BUT.

It was only offered as a manual.  The clutch was heavy.

After a mile on my second test drive I was stuck in traffic, my leg started to ache.  I aborted the run, did a 3 point turn and saved myself £36,000.

A little later the nation hit a recession. BMW hater Clarkson had a run in of these and pronounced it to be a fine car.  Indeed BMW were actually offering a flappy paddle auto.  Sadly the automotive punters were staying away in droves.  BMW GB released 6 pre-built high spec cars to the dealer network.  None had more than 20 miles on the clock.

Hey presto we were now looking at a £36,000 car for £26,000! Kerching.  Williams BMW did a deal on my 2007model year  335 cabriolet, and I had the car I “always” wanted.

Day 1 – Why did I buy this?  It seemed like there was no suspension travel at all.  Oh, and I did miss the folding roof, even in January.  Oh dear.

Day 2 – Why is the steering so vague compared to a BMW 3 series.  I noticed it on those earlier test drives, but mine felt even worse.

Day 3 – Day 680 – Why, oh why do I have to wince every time I hit a small pot hole?  In Exeter one such hole broke the wheel, whilst the run flat tyre escaped unscathed.  I alter learnt this was a common for M Sport drivers.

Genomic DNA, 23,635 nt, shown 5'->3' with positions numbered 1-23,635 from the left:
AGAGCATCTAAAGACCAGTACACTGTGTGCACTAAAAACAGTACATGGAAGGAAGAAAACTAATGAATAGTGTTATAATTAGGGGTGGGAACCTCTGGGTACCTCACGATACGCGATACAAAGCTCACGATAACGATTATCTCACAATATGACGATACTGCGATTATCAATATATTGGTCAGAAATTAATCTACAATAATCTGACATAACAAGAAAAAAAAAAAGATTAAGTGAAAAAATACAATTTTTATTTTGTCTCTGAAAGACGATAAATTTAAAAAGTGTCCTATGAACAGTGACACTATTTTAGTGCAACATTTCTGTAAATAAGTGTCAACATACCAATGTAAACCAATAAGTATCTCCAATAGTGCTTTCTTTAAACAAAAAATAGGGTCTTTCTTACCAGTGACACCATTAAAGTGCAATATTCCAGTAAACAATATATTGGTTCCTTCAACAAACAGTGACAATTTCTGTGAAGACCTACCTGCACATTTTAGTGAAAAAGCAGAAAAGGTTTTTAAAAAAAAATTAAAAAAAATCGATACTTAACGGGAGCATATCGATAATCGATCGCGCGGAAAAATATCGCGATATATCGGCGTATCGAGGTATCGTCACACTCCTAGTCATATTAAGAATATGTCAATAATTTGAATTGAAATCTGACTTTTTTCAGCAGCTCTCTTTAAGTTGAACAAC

My regular jaunt up the A303 would often leave me in doubt that I’d hit a bump or pot hole and must surely have broken yet another wheel.  These trips were often at night, and the standard (non Xenon) lights were particularly hopeless at affording a good view of the road surface.

On a smooth road, and even with 4 up and all their luggage the 135 was a rapid beast.

I am a bit of a continental traveller, and though I never hit the 155mph speed limiter I can report a 135 can do 150 mph without much drama, but you do need one and half lanes of a dual carriage way where a 335 would run straight as a dye on one lane.

I even managed to hit 150 in torrential rain, which was exciting (the road was deserted).

Friends like it.

Best of all in 24000 miles I lost only £3,500.

Why did I get rid of it?

The suspension, and the rock hard run flats.  The 135 just needed a better set up to be simply awesome.  It had a life time average of 27 mpg on regular unleaded.  I think that’s pretty good.